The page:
Flowering plants are good Christmas gifts, and they can be a reminder of the giver for months to come. But how you take care of a gift plant will govern how long it will remain attractive in your home.
One word of caution for those planning to give a holiday plant: to make certain your gift is still living when you present it, don't subject it to freezing or other adverse conditions between the point of purchase and its final home. Even a few minutes in an unheated car, or the time it takes to move from the store to the car in freezing weather can cause serious flower or foliage damage.
You really don't need a lot of gardening experience to keep quality in holiday plants. If you follow a few simple suggestions, the plants and their flowers will last for weeks after the holiday season.
- Set the plants in bright light, but not in direct sunlight
- Keep them as cool as possible
- Keep them out of drafts
- Make certain the soil is kept moist but not soggy
- Remove the flowers when they fade
- Once plants begin to flower, they need a lot of light to maintain their quality
South, east, or west windows provide the most light at this time of year. Avoid full sun, which tends to fade blooms. It is also a good idea to turn the plant weekly to keep it growing straight. If you have to set your holiday plant in a poorly lighted room, put it as close to artificial light as possible.
Just remember that incandescent lights give off heat, which may dry the plant. Consider moving it to a well-lighted location for several days during the week. The cooler indoor temperatures we now tend to keep our houses at is ideal for most flowering plants. Generally, 65 to 75 degrees F in the day and 50 to 55 degrees F at night will not harm the plants. Locations near windows are often a bit cooler than other spots in a room. You also have the advantage of extra light near the window.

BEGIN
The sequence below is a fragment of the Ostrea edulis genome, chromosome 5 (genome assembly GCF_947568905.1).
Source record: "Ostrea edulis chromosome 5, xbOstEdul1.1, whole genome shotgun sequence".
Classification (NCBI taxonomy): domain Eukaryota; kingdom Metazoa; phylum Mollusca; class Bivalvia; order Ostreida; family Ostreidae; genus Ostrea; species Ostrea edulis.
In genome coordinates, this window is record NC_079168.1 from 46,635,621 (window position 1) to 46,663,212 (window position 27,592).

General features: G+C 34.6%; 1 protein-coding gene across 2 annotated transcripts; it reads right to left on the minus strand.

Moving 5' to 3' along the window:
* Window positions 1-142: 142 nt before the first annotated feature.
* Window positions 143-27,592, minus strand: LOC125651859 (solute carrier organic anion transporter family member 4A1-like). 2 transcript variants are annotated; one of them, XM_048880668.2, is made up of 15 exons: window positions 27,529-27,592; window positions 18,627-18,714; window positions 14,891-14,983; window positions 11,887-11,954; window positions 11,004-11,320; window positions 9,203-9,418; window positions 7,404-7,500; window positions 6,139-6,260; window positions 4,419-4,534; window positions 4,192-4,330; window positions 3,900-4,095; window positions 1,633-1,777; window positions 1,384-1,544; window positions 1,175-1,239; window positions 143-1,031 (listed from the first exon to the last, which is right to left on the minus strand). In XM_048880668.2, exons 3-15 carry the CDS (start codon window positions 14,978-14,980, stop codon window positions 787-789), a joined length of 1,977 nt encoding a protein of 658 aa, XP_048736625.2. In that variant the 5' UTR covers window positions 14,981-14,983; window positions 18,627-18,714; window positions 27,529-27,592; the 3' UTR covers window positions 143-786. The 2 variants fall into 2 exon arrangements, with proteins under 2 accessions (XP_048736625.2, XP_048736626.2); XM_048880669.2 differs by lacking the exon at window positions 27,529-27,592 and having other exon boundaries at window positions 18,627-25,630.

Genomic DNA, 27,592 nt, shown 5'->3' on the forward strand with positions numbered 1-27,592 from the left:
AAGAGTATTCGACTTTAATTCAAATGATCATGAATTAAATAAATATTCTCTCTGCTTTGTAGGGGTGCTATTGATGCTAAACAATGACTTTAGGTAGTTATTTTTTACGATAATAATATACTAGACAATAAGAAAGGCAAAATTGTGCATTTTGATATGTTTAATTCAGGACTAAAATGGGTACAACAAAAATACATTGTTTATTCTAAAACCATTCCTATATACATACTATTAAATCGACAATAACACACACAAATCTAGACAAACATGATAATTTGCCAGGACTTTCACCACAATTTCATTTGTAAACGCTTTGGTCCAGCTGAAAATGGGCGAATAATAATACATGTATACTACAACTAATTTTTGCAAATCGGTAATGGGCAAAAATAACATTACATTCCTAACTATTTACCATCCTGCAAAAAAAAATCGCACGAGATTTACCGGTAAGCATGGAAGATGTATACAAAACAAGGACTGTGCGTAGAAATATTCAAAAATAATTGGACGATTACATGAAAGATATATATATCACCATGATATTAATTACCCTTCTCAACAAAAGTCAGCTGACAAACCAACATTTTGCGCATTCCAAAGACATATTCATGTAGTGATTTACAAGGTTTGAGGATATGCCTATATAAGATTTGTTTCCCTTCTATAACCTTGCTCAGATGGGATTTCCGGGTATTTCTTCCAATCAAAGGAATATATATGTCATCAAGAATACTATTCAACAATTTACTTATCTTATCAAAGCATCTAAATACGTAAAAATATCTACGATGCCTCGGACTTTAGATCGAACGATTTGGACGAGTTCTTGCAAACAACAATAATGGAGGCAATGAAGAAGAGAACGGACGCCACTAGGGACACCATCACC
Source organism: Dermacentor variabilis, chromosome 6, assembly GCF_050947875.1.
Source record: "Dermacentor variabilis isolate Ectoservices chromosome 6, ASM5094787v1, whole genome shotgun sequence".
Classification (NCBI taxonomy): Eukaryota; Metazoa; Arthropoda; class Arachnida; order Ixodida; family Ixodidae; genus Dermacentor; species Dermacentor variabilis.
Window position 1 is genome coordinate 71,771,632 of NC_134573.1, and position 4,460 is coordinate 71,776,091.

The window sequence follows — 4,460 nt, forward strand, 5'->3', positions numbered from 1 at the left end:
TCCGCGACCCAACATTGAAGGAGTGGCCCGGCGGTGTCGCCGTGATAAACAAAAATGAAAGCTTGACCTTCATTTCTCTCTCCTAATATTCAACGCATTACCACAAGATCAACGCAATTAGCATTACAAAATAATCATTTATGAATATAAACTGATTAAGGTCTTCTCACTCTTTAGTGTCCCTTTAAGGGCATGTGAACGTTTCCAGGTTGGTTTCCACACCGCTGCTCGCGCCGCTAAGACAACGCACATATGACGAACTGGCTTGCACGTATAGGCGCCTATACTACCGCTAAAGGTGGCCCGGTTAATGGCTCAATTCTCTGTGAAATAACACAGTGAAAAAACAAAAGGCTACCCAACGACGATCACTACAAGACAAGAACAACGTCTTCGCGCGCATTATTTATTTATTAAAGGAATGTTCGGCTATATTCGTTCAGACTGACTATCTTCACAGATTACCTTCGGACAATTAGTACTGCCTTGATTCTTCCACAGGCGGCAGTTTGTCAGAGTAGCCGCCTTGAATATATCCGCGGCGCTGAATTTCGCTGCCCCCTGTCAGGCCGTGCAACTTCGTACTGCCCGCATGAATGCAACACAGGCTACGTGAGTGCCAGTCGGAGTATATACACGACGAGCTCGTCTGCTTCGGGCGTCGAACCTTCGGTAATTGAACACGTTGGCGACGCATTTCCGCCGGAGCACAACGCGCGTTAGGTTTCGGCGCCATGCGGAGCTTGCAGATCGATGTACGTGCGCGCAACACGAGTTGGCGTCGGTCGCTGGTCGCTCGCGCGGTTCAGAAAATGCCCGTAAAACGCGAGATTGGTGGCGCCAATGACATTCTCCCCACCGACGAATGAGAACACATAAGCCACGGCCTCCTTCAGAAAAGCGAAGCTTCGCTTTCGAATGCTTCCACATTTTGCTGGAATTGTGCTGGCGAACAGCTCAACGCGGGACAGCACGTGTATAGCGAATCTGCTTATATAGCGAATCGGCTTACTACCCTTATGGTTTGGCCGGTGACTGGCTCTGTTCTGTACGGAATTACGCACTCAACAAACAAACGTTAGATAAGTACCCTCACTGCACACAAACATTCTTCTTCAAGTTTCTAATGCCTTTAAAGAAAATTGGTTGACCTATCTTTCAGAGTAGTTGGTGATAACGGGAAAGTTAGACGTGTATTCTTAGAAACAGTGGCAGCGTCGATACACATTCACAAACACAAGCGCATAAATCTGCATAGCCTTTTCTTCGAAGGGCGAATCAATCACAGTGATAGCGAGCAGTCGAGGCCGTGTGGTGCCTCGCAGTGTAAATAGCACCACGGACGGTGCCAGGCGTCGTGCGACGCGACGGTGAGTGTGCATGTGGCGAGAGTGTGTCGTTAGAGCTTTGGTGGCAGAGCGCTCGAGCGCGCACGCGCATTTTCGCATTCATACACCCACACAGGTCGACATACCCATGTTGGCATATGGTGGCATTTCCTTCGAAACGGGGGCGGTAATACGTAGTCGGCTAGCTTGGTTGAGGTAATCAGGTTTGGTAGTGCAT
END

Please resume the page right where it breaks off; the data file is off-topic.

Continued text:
It is important to realize that most holiday plants are produced under rather intensive conditions. They are not able to withstand moisture extremes around their roots. The roots will be severely damaged if they become bone dry or waterlogged.
At this time of year, the indoor air is dry and plants tend to lose water quickly and open flowers lose water much faster than foliage. When you water, add enough so a portion of the water passes through the drain holes in the bottom of the pot. It is very easy to prevent a water-logged condition by discarding this extra drain water.
Light applications of soluble fertilizer can be used to retain foliage quality of your plant. Generally, one quarter the rate suggested for the growing season will be just about right.
Don't be disappointed if your plant doesn't last too long after the holidays -- they were produced under ideal conditions, which you cannot duplicate in the home. Most holiday plants can be cut back after a few weeks and grown for use outdoors in spring and summer.
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